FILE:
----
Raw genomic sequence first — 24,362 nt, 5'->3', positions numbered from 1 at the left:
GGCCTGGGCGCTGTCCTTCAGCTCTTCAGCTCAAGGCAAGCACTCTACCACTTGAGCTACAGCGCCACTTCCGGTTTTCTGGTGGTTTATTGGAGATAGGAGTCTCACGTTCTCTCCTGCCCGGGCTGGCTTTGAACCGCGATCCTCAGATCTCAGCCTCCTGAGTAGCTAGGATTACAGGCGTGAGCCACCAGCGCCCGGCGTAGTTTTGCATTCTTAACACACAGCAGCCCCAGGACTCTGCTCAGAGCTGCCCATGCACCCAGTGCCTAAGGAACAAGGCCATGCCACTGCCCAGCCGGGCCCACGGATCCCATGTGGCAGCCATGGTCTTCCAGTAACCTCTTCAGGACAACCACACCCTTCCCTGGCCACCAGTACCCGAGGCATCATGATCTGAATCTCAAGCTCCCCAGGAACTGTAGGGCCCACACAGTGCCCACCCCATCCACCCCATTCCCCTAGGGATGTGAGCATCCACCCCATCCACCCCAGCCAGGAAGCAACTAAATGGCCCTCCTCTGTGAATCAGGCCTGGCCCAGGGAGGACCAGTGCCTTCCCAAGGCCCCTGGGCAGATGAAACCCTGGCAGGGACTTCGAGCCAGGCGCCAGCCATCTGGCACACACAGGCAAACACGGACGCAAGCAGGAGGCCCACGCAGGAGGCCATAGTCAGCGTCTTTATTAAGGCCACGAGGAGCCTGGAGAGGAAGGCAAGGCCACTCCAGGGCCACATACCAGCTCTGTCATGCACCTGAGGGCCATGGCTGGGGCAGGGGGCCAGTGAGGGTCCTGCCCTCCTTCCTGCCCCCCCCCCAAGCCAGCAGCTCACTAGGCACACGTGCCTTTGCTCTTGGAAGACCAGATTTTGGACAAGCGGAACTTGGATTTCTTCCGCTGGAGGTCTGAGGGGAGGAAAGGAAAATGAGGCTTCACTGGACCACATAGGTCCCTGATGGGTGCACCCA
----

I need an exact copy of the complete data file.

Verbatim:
Raw genomic sequence first — 24,362 nt, 5'->3', positions numbered from 1 at the left:
GGCCTGGGCGCTGTCCTTCAGCTCTTCAGCTCAAGGCAAGCACTCTACCACTTGAGCTACAGCGCCACTTCCGGTTTTCTGGTGGTTTATTGGAGATAGGAGTCTCACGTTCTCTCCTGCCCGGGCTGGCTTTGAACCGCGATCCTCAGATCTCAGCCTCCTGAGTAGCTAGGATTACAGGCGTGAGCCACCAGCGCCCGGCGTAGTTTTGCATTCTTAACACACAGCAGCCCCAGGACTCTGCTCAGAGCTGCCCATGCACCCAGTGCCTAAGGAACAAGGCCATGCCACTGCCCAGCCGGGCCCACGGATCCCATGTGGCAGCCATGGTCTTCCAGTAACCTCTTCAGGACAACCACACCCTTCCCTGGCCACCAGTACCCGAGGCATCATGATCTGAATCTCAAGCTCCCCAGGAACTGTAGGGCCCACACAGTGCCCACCCCATCCACCCCATTCCCCTAGGGATGTGAGCATCCACCCCATCCACCCCAGCCAGGAAGCAACTAAATGGCCCTCCTCTGTGAATCAGGCCTGGCCCAGGGAGGACCAGTGCCTTCCCAAGGCCCCTGGGCAGATGAAACCCTGGCAGGGACTTCGAGCCAGGCGCCAGCCATCTGGCACACACAGGCAAACACGGACGCAAGCAGGAGGCCCACGCAGGAGGCCATAGTCAGCGTCTTTATTAAGGCCACGAGGAGCCTGGAGAGGAAGGCAAGGCCACTCCAGGGCCACATACCAGCTCTGTCATGCACCTGAGGGCCATGGCTGGGGCAGGGGGCCAGTGAGGGTCCTGCCCTCCTTCCTGCCCCCCCCCCAAGCCAGCAGCTCACTAGGCACACGTGCCTTTGCTCTTGGAAGACCAGATTTTGGACAAGCGGAACTTGGATTTCTTCCGCTGGAGGTCTGAGGGGAGGAAAGGAAAATGAGGCTTCACTGGACCACATAGGTCCCTGATGGGTGCACCCA